Frack, Baby, Frack? What You Need to Know About Hydraulic Fracturing
In his 26 years as head of Environmental Defense Fund, Fred Krupp has overseen the growth of EDF from a small nonprofit with budget of $3 million into a recognized worldwide leader in the environmental movement. Under his direction, EDF’s full-time staff has increased from 50 to 350, membership has expanded from 40,000 to more than 500,000 and new offices have opened in Raleigh, Austin, Boston, Sacramento and Beijing, China.
Fred is widely recognized as the foremost champion of harnessing market forces for environmental ends, such as the market-based acid rain reduction plan in the 1990 Clean Air Act that The Economist hailed as “the greatest green success story of the past decade.” Today, this approach has become the leading model for solving the problem of global warming.
Fred broke new ground by engaging American companies to lessen their impact on the environment. Strategic partnerships with McDonald’s, FedEx, and DuPont, among others, have resulted in the elimination of millions of pounds of waste, the adoption of hybrid delivery vehicles, and an accord to reduce the environmental risks of nanotechnology.
Will the natural gas boom revitalize the U.S. economy and provide us energy for 100 years? Fred Krupp, President of the Environmental Defense Fund, weighs in.
The 21st century is experiencing an Asianization of politics, business, and culture.
- Our theories about the world, even about history or the geopolitics of the present, tend to be shaped by Anglo perspectives of the Western industrial democracies, particularly those in the United States and the United Kingdom.
- The West, however, is not united. Canada, for instance, acts in many ways that are not in line with American or British policies, particularly in regard to populism. Even if it were united, though, it would not represent most of the world's population.
- European ideas, such as parliamentary democracy and civil service, spread across the world in the 19th century. In the 20th century, American values such as entrepreneurialism went global. In the 21st century, however, what we're seeing now is an Asianization — an Asian confidence that they can determine their own political systems, their own models, and adapt to their own circumstances.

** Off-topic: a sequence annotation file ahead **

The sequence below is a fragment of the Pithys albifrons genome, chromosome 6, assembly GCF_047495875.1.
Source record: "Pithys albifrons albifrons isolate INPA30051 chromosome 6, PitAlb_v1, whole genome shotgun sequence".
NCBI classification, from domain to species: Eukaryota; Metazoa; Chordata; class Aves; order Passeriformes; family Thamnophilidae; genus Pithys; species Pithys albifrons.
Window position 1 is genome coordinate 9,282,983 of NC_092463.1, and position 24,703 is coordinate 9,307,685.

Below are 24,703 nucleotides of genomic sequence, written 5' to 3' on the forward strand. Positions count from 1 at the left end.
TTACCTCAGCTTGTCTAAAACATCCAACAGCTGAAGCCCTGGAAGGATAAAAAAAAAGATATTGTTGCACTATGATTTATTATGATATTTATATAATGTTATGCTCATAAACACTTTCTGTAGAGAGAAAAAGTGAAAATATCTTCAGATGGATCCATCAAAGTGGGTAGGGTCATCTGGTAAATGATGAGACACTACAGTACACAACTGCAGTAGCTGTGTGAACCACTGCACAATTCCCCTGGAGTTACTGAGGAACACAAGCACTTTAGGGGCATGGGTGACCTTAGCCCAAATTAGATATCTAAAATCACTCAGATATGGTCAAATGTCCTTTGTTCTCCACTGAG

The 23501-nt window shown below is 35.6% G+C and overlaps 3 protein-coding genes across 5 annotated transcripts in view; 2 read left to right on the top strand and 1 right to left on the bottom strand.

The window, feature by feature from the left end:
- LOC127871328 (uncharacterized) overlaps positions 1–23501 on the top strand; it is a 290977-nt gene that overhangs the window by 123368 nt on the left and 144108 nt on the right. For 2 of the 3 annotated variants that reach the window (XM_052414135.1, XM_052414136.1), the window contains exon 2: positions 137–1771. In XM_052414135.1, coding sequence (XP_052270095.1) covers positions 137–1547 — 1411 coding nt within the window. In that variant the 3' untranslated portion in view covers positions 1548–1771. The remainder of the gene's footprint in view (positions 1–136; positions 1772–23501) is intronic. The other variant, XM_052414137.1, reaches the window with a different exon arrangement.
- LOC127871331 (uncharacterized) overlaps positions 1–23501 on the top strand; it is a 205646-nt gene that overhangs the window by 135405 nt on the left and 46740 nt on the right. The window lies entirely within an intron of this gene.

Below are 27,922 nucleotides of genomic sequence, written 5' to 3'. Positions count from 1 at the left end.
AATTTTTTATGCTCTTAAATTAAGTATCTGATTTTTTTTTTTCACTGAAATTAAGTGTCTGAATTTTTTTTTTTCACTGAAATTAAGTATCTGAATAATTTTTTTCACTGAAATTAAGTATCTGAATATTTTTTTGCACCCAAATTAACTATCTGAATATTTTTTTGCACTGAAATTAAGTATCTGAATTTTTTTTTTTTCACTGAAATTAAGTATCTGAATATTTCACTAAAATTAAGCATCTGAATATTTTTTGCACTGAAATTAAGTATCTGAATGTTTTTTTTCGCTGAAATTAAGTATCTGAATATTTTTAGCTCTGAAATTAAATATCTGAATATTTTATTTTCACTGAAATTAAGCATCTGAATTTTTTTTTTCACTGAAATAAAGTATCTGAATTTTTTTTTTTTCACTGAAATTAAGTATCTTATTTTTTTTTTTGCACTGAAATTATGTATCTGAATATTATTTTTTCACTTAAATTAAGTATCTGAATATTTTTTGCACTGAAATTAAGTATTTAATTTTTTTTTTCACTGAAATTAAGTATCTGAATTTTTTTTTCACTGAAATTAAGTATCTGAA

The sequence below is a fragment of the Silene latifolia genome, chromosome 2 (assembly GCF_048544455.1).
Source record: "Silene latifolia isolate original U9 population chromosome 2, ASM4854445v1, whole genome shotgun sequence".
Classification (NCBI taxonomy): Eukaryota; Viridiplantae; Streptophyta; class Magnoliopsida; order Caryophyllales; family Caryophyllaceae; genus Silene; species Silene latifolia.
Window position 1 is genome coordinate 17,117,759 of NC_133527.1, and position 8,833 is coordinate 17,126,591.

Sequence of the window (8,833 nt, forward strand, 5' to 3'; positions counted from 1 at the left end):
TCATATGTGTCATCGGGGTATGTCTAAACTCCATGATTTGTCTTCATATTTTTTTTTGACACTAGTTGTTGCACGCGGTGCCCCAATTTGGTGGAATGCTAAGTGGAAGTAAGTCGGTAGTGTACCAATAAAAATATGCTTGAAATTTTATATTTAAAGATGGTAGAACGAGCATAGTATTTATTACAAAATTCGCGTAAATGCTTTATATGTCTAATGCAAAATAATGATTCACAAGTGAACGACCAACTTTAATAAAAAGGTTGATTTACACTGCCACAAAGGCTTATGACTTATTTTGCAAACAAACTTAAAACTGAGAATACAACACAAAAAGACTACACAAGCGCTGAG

Research has shown that men today have less testosterone than they used to. What's happening?
- Several studies have confirmed that testosterone counts in men are lower than what they used to be just a few decades ago.
- While most men still have perfectly healthy testosterone levels, its reduction puts men at risk for many negative health outcomes.
- The cause of this drop in testosterone isn't entirely clear, but evidence suggests that it is a multifaceted result of modern, industrialized life.
Can sensitive coral reefs survive another human generation?
- Coral reefs may not be able to survive another human decade because of the environmental stress we have placed on them, says author David Wallace-Wells. He posits that without meaningful changes to policies, the trend of them dying out, even in light of recent advances, will continue.
- The World Wildlife Fund says that 60 percent of all vertebrate mammals have died since just 1970. On top of this, recent studies suggest that insect populations may have fallen by as much as 75 percent over the last few decades.
- If it were not for our oceans, the planet would probably be already several degrees warmer than it is today due to the emissions we've expelled into the atmosphere.
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